top of page

Songs to Honor the Dream—A Celebration of Martin Luther King Jr. Day

"There been times that I thought I couldn't last for long / But now I think I'm able to carry on / It's been a long, a long time coming / but I know a change is gonna come, oh yes it will."

The classic Sam Cooke song "A Change is Gonna Come" was released in February 1964, only six months after Dr. Martin Luther King, Jr. delivered the "I Have a Dream" speech on the steps of the Lincoln Memorial. Cooke was directly inspired by that speech in the writing of the song that became an anthem for the civil rights movement, and in 2021 was ranked #3 on Rolling Stone's list of the 500 Greatest Songs of All Time.

Sam Cooke shared that the original inspiration for the song was not Dr. King's speech. Rather, it was a song by a young, white musician from Minnesota that made Cooke stop in his tracks. Bob Dylan released "Blowin' in the Wind" in May 1963 and was reminded of the power that music can have in culture.  At that time, many civil rights leaders, including Cooke, had never heard a song that so effectively addressed the issue of racism. It challenged Cooke to take his songwriting to a new level as he was reminded of how songs are the seeds of change that can be embedded in our hearts and sprout a garden of good trouble.

60 years have passed. While Dr. King's dream is far from being fulfilled, we can see that the change that Cooke, Dylan, King, and so many believed in has not evaded us. We celebrate the positive growth in our society, while at the same time acknowledging the bitter truth that there is still a long road of hard work ahead. One of the pictures we are given of New Creation is the gathering of "every nation, tribe, people, and language."  Our commitment to racial unity is not just Dr. King's dream, but the king’s dream, a mission we labor at until his “kingdom comes and his will is done on earth as it is in heaven.”

If you are someone who labors at the work of justice, peace, and restoration, I applaud you for your intentionality. To inspire us in this good work, here are a half-dozen songs that mention Dr. King's dream or legacy. May these tunes be a companion to Galatians 6:9-10 (MSG) "So let’s not allow ourselves to get fatigued doing good. At the right time, we will harvest a good crop if we don’t give up, or quit. Right now, therefore, every time we get the chance, let us work for the benefit of all, starting with the people closest to us in the community of faith."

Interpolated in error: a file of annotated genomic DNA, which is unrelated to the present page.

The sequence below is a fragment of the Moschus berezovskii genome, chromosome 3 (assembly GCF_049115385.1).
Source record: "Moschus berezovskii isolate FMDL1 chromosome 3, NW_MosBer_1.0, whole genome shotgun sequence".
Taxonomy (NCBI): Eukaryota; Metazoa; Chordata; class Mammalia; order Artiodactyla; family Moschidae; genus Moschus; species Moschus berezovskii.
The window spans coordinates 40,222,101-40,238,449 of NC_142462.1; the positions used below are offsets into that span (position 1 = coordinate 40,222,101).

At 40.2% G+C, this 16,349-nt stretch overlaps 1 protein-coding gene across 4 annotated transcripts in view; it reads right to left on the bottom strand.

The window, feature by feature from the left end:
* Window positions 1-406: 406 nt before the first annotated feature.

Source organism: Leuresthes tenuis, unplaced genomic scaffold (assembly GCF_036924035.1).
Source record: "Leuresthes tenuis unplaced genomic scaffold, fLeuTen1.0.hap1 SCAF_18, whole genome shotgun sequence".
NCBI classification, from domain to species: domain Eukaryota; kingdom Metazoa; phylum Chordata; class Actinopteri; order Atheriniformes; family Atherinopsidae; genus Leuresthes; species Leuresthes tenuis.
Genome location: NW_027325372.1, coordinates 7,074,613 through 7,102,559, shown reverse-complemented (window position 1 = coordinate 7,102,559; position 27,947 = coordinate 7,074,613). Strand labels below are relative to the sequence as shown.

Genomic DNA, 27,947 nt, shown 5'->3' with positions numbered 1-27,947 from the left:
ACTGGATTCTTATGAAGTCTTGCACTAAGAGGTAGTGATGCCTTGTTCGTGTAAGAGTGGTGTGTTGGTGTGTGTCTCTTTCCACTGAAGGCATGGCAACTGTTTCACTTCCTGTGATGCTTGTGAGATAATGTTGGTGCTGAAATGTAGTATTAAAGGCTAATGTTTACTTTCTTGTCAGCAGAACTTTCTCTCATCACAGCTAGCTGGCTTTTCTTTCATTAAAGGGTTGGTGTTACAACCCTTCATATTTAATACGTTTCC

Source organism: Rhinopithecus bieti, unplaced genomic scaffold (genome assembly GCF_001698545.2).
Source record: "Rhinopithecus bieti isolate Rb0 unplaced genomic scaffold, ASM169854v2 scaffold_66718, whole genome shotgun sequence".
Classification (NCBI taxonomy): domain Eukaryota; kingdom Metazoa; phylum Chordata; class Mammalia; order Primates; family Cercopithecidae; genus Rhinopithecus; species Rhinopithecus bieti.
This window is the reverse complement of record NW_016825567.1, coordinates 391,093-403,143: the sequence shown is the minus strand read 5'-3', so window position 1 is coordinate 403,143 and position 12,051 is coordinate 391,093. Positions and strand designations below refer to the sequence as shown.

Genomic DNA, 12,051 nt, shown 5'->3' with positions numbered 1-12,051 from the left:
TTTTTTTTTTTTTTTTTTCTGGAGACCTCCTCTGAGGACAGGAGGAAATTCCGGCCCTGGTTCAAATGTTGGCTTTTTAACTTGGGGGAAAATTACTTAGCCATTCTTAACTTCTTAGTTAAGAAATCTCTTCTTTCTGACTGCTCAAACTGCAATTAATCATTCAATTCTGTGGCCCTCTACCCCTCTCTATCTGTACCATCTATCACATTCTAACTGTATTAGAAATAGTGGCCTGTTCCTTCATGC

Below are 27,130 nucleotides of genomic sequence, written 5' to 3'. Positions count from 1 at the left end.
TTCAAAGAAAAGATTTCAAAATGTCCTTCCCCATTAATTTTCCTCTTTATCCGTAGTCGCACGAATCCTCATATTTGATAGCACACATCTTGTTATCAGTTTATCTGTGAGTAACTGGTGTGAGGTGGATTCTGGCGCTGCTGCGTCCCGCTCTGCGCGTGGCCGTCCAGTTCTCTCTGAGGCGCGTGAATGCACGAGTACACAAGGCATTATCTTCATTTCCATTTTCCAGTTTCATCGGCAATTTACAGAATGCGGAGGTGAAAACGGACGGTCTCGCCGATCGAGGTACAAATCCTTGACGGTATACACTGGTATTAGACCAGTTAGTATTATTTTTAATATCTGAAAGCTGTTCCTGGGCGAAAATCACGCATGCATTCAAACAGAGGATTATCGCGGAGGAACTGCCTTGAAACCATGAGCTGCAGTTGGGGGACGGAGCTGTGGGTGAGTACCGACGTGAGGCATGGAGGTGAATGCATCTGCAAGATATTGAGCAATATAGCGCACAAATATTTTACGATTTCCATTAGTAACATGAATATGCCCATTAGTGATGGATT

"MLK Song" by Mavis Staples

This was released in 2016 by (now) 84-year-old Grammy award winner Mavis Staples. Fun fact: She, like Sam Cooke, was deeply inspired by the Bob Dylan song "Blowin' in the Wind." She was floored by the fact that a white midwesterner could so masterfully capture the plight of most African Americans. Years later, Dylan made a marriage proposal to Mavis, and she declined.

"See The Day" by Liz Vice

This is a prayer of hope that maybe today is the day to see justice and love flood our world. I'm reminded of the work of redemption that God has already initiated. He is indeed making all things new.  This song was released in April 2020, and has been one of the finest in recent years that deals with the theme of justice and racial reconciliation.

"All My Heroes Are Underdogs" by Ross King

With some masterful storytelling, veteran artist Ross King eloquently weaves through inspiring figures David, Jesus, and MLK.  Not only does the song pay homage, but it also takes an introspective turn to ask if we might sometimes find ourselves as the villain of the story.  Yet, this 2021 song reminds us: "All my favorite stories make me deal with the ways I've been wrong."

"Glory" by Common & John Legend

This Acadamy Award-winning song was released in 2015, and I still get goosebumps every time I listen. One of my favorite lines is: "One Son died, His Spirit is revisiting us / True and living, living in us, resistance is us / That's why Rosa sat on the bus / That's why we walk through Ferguson with our hands up." Powerful imagery!

"Up To The Mountain" by Patty Griffin

Obviously, Patty Griffin is a living legend, with 11 studio albums and a career that spans nearly 30 years.  One of her best songs was inspired by Dr. King's final speech he gave in Memphis in 1968. In that speech, MLK said these haunting words: "Like anybody, I would like to live a long life. Longevity has its place. But I'm not concerned about that now. I just want to do God's will. And He's allowed me to go up to the mountain. And I've looked over. And I've seen the promised land." The next day he was assassinated.

"Side By Side" by Wilder Adkins

This 2017 song by Birmingham-based Wilder Adkins shares the tension of living with Dr. King's dream presently, while looking for a day of redemption when "we will rise up singing truly we shall overcome." This song points us forward and gives us hope. And it is so deliciously folky that it would make Bob Dylan proud. 


Our weekly newsletter is the best way to learn about new books, staff recommendations, upcoming events, lectures, and more. Sign up here.

bottom of page